Minnesota Resident Gets 10-Year Sentence for ISIS Affiliation, Prosecutors Took This Decision

Minnesota Resident Gets 10-Year Sentence for ISIS Affiliation, Prosecutors Took This Decision

Minneapolis, Minnesota – A Minnesota man who became radicalized and later fought for the Islamic State organization in Syria cried and expressed regret in front of the court on Thursday while receiving a 10-year federal prison sentence.

Before Thursday’s hearing, Abelhamid Al-Madioum, 27, complied with federal authorities, which prosecutors took into consideration while recommending a sentence that was less than the 20-year maximum stipulated by law.

U.S. District Judge Ann Montgomery described Al-Madioum’s case as “extraordinary” out of all the cases she has presided over in her forty years on the bench. She mentioned his perplexing journey from a loving Minnesotan family to one of the most infamous terror groups in the world, as well as his later cooperation with the government he betrayed.

Al-Madioum thanked the US government for granting him another chance as he stood to speak before being jailed. He then went to speak about his parents and his two young sons, who were transported to America with the assistance of federal authorities after being taken from an orphanage in Syria.

Minnesota Resident Gets 10-Year Sentence for ISIS Affiliation, Prosecutors Took This Decision

FILE – This image provided by the Sherburne County Jail in Elk River, Minn./image: conchovalleyhomepage

Fighting back tears, Al-Madioum continued, “I know I put you through so much, and I did with the belief that it was my religious duty.” “That is not a justification. You should have been my top priority.

Al-Madioum, a naturalized citizen of the United States, was one of many Minnesotans suspected of joining the Islamic State organization along with thousands of militants from other nations. It is estimated that about thirty individuals fled Minnesota to join extremist organizations in Syria or Somalia. Nine Minnesota males who were accused of planning to join IS at the federal level received sentences in 2016.


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However, Al-Madioum is among the very small number of Americans who fought for the group and were repatriated to the United States. He is one of 11 adults who, as of 2023, will be legally repatriated to the United States from the battle in Syria and Iraq to face charges for terrorist-related offenses and claimed ties with the Islamic State (IS), according to a defense sentencing brief. Others were sentenced to four years in prison or life plus seventy years.

The prosecution had requested a 12-year sentence, claiming that Al-Madioum’s suffering did not lessen the seriousness of his actions. Al-Madioum, according to Assistant U.S. Attorney Andrew Winter, self-radicalized online and assisted IS, commonly known as ISIS, in achieving its objectives.

According to Winter, “young men like him all over the world… allowed ISIS to flourish.”

The lawyer for Al-Madioum, Manvir Atwal, asked for a seven-year term. She claimed that a well-oiled propaganda machine had taken in Al-Madioum when he was a young, naive teenager. Prosecutors verified that he had aided the authorities in past terrorism cases and had long since forsaken radical ideas.

Montgomery chose a 10-year sentence after considering sentencing guidelines in conjunction with Al-Madioum’s cooperation and letters—among them one from an unidentified former U.S. ambassador—in his favor. According to Atwal, he may be eligible for credit for the more than five years he has already served.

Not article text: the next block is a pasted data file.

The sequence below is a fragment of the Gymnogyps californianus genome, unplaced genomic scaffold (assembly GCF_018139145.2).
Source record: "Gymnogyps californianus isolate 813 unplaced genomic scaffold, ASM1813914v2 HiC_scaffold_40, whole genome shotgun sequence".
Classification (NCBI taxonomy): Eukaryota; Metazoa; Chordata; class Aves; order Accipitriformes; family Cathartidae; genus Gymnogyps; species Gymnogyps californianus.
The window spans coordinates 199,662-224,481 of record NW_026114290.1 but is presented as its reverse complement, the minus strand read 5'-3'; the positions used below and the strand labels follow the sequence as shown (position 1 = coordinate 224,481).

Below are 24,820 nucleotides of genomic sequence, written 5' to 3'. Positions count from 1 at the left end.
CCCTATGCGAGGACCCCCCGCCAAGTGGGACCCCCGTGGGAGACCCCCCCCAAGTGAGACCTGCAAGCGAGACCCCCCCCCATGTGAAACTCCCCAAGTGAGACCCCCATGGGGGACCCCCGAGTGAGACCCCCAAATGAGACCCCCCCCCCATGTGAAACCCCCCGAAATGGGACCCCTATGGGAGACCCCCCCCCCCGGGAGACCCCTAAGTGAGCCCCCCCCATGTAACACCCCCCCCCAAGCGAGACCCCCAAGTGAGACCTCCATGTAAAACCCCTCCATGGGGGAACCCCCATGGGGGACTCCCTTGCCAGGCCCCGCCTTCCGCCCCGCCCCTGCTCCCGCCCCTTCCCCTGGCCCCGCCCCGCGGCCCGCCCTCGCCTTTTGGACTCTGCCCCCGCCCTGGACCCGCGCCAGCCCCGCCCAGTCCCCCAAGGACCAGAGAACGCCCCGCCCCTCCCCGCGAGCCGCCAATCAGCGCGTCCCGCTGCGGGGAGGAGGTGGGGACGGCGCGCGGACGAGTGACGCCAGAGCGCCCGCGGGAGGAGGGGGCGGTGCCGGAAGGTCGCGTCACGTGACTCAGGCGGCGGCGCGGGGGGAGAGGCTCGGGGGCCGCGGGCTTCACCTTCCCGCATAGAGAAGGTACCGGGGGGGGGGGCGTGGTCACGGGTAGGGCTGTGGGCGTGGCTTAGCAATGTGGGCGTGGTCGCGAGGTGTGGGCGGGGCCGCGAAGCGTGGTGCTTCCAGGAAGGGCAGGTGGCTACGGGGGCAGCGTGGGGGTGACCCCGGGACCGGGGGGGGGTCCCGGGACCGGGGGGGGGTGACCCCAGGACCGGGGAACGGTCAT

According to the defense letter, Al-Madioum was raised in a devoted and nonreligious family in the Minneapolis neighborhood of St. Louis Park. He joined IS in order to aid Muslims who he thought were being massacred by the government of Syrian President Bashar Assad during that nation’s civil conflict. He was convinced “to test his faith and become a real Muslim” by IS recruiters.

In 2014, at the age of 18, Al-Madioum was recruited by IS. In 2015, the college student absconded from his family while visiting their home country of Morocco. He traveled to Syria and joined the IS as a soldier before suffering injuries from an explosion in Iraq. His arm needed to be amputated, and his leg was completely broken. Unable to fight, he helped the group by using his computer talents.

He married two women and had children while he was still an IS member.

He had believed that their daughter and his second wife had passed away. Al-Madioum, however, stated in court on Thursday that he had heard there’s a chance she and their daughter could still be alive. Atwal stated that further research is being done on that topic.

The defense claimed that in 2019, Al-Madioum’s first wife passed away in his arms after being shot in front of him by either IS fighters or rebel forces. Al-Madioum said in court that he buried her after excavating a trench.

He went for a walk with his sons the day after the shooting and turned himself in to the Syrian Democratic Forces, which were led by Kurds. He was detained for eighteen months in conditions the defense called “heinous” before the FBI brought him back to the United States.

In 2021, he entered a guilty plea for giving material assistance to a group that has been designated as terrorist. At the end of what he and Montgomery described as a remarkable effort by U.S. diplomats and other officials, his sons were discovered in a Syrian orphanage.

After they landed in America, custody of Al-sons Madioum’s was granted to his parents. Thursday, while seated in the gallery of the court, his two sons, who are seven and nine years old, sat on their grandparents’ laps and grinned at their father.

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